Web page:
Will poor credit rating affect our joint mortgage application?
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My partner and I would like to buy our first home together. We’ve saved up for a deposit and we both earn a decent salary, so I think we should be able to get a mortgage. However, my partner got into dreadful credit card debt six years ago and so has a bad credit score. Will we be able to get a joint mortgage or will it have to be just in my name?
Diane Fish of Smith & Pinching responds:
Be concerned, but do not worry as there is likely to be a way to resolve this. There’s no denying that a bad credit score will adversely affect the availability of a mortgage. However, taking out the mortgage in just your name will mean that all the affordability checks will be based on just one income, not two, so may limit the amount that you can borrow.
Lenders obviously prefer both applicants to have a good credit score, but where there is a situation like this, they will look at the full picture and base their decision on this. This means that in some situations it will be harder to find a good deal for you – but there are specialist lenders who are prepared to look at people with a lower overall credit rating, depending on what has caused it and how long ago the problem occurred.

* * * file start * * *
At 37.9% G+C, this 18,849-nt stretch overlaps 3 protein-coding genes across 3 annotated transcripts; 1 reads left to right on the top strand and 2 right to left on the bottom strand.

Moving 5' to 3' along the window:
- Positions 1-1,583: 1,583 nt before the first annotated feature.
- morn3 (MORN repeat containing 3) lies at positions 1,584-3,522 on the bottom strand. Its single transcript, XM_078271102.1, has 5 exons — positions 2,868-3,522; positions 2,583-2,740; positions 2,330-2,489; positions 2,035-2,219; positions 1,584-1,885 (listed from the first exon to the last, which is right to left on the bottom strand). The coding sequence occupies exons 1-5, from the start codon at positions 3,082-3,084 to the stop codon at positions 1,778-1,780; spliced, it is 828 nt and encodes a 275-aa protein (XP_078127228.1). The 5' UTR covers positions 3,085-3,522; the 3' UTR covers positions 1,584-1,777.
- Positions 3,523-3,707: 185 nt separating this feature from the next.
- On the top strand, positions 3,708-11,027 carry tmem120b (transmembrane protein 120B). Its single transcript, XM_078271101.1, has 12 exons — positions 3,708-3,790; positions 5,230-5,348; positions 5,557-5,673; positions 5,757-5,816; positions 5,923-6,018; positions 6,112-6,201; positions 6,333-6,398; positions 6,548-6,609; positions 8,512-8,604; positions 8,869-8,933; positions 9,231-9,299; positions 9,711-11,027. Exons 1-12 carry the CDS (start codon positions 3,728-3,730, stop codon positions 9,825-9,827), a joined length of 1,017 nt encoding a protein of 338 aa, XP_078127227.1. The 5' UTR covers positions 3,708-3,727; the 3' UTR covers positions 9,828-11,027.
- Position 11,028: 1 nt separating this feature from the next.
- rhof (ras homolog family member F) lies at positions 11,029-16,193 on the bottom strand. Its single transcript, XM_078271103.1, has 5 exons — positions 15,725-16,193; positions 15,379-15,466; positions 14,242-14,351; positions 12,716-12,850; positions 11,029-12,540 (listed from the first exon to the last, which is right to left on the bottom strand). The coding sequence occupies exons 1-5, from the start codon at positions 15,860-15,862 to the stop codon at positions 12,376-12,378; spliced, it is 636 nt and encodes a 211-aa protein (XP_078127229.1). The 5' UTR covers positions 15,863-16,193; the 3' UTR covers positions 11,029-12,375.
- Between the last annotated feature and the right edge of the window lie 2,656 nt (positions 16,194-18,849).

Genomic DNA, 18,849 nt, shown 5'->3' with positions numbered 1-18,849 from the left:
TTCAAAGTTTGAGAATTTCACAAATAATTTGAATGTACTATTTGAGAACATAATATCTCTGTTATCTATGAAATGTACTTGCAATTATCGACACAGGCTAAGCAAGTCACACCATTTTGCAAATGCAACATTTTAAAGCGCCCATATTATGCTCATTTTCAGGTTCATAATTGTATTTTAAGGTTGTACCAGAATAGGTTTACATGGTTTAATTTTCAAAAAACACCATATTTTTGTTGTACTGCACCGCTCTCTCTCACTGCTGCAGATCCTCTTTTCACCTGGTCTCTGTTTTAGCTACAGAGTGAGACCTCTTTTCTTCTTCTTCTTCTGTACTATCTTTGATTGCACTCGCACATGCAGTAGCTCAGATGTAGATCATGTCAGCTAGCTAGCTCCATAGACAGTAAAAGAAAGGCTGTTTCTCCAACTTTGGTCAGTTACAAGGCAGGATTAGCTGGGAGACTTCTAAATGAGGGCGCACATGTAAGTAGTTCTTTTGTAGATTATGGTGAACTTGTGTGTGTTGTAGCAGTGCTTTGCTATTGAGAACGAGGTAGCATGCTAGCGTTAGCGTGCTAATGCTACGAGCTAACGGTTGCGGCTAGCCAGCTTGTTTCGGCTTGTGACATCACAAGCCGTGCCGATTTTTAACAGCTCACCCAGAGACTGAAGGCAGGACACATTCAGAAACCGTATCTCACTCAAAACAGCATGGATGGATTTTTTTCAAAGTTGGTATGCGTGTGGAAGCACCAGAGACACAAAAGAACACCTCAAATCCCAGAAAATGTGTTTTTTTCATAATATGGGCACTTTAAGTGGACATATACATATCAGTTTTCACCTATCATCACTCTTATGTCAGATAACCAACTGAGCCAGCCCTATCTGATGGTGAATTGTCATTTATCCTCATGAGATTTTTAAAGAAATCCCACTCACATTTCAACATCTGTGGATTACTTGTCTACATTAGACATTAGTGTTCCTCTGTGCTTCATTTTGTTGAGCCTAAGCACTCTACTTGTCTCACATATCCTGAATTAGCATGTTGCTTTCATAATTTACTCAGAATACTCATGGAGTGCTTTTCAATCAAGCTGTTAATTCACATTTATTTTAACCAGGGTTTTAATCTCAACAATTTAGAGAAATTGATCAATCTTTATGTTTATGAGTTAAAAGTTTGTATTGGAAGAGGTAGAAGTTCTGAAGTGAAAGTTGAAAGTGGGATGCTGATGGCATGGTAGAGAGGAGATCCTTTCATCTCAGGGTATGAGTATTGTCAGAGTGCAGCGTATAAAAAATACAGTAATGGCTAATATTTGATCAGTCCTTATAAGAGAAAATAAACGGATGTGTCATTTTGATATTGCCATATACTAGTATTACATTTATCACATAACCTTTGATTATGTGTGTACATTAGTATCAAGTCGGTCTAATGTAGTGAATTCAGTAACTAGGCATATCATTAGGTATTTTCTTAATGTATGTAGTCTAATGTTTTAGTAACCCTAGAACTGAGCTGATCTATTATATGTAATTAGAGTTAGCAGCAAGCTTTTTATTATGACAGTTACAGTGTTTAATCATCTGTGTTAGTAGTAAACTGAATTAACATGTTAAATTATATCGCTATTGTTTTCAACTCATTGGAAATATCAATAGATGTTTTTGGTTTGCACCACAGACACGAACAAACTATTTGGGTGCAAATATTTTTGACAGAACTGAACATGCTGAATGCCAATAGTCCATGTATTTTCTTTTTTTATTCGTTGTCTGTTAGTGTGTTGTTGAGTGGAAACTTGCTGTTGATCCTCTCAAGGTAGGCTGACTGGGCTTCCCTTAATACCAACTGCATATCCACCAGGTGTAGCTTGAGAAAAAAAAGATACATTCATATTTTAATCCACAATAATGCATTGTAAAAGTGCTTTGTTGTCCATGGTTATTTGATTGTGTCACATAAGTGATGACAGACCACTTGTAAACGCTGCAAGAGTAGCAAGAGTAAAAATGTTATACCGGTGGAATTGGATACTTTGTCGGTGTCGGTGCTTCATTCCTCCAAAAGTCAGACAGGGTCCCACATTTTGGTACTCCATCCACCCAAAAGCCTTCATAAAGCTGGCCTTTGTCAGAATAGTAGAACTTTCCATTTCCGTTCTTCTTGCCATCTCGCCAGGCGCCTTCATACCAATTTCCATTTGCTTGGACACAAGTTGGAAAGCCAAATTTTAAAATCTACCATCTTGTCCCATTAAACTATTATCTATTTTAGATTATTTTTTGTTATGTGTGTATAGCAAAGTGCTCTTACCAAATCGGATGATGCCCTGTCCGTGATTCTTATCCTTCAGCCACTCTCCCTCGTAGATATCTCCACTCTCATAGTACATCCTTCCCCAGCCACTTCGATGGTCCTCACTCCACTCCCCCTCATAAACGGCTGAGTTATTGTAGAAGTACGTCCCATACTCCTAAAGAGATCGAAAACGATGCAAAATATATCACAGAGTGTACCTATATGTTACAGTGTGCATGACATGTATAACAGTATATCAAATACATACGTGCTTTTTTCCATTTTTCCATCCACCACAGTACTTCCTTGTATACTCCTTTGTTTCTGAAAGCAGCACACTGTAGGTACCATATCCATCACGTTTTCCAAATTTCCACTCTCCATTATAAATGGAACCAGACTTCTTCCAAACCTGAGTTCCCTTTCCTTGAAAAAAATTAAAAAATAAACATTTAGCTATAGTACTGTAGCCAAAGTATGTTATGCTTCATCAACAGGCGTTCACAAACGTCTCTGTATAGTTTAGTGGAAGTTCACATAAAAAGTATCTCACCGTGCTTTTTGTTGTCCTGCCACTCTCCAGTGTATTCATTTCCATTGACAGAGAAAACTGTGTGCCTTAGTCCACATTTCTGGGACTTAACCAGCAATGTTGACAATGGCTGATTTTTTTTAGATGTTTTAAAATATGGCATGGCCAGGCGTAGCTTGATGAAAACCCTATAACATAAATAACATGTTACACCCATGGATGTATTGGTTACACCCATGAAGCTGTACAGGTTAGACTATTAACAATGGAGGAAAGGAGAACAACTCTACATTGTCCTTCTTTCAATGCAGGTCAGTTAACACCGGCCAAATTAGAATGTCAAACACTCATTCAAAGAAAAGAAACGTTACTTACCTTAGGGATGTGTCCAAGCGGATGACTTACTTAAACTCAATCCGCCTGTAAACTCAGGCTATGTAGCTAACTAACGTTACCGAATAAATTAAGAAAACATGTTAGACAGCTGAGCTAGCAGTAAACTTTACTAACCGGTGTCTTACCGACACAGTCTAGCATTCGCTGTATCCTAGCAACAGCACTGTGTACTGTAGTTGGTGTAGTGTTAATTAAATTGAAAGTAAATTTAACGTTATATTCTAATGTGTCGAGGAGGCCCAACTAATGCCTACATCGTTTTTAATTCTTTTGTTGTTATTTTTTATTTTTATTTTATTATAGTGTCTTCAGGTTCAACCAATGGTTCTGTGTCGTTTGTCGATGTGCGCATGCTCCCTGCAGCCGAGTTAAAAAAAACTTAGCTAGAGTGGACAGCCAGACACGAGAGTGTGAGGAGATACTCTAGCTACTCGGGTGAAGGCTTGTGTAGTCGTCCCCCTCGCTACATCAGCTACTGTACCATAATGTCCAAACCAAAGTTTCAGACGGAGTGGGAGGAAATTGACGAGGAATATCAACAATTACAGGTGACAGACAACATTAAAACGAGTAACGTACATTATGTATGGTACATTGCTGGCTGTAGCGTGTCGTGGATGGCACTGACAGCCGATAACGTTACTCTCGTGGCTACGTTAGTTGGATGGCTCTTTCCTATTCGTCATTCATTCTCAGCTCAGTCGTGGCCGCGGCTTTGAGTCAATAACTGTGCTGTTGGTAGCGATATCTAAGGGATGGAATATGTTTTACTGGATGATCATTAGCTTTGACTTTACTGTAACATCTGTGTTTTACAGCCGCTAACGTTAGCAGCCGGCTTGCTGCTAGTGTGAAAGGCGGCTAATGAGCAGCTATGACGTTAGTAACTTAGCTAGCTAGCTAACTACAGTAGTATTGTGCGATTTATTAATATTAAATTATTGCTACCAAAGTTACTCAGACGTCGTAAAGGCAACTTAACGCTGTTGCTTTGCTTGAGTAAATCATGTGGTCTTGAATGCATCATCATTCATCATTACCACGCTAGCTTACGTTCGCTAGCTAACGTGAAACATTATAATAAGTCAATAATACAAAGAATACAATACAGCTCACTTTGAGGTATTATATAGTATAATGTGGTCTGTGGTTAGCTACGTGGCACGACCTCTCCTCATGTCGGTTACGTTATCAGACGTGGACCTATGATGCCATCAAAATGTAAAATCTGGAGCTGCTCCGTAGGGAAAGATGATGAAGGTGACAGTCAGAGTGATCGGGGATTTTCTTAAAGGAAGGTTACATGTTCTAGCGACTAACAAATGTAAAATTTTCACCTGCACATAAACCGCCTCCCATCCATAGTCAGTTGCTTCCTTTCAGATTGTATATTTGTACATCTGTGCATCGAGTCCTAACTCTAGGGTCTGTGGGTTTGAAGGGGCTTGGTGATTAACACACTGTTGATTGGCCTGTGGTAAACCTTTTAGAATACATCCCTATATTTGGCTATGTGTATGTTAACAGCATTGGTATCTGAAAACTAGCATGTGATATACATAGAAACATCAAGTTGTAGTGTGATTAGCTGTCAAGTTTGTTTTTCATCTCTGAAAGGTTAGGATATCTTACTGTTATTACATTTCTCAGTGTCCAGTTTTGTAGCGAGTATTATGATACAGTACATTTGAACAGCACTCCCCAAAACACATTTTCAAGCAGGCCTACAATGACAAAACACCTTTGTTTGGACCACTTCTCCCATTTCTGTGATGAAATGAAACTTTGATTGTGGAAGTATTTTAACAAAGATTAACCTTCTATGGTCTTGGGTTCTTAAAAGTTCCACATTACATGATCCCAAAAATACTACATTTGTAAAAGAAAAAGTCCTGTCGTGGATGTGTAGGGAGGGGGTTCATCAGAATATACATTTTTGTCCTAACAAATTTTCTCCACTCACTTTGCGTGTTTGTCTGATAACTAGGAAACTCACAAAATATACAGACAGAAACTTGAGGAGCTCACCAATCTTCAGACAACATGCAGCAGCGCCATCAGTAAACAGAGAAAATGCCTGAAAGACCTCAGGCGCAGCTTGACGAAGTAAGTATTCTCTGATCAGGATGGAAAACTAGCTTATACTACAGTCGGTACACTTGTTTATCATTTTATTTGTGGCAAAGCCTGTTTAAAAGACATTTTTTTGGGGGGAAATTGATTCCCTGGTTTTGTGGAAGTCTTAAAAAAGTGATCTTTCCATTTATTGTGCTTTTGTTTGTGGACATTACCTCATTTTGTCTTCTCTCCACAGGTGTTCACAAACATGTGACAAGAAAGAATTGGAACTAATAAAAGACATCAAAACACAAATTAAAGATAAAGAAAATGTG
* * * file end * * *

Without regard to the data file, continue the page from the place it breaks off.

If your partner has had no issues since his episode with credit card debt six years ago, lenders may be less judgemental. The lender will want to know if their debts have been paid off now and, if not, if there is a repayment plan in place.
The size of your deposit will help – the larger the better. In addition, lenders will look at your age and factors such as your employment status and how long you’ve been in your current posts. It’s undeniable that you are unlikely to get offered the very best rates, but a good deal should be possible to get you on the property ladder.
I strongly advise that you talk to an independent mortgage adviser who will be able to look at your specific circumstances and work out which lenders are likely to make you an offer.
Your home may be repossessed if you do not keep up payments on your mortgage. There will be a fee for the mortgage advice. The precise amount will depend upon your circumstances, and the type of lending taken. Smith & Pinching’s minimum advice fee is £950. Any opinions expressed in this article do not constitute advice.
For more information, please visit www.smith-pinching.co.uk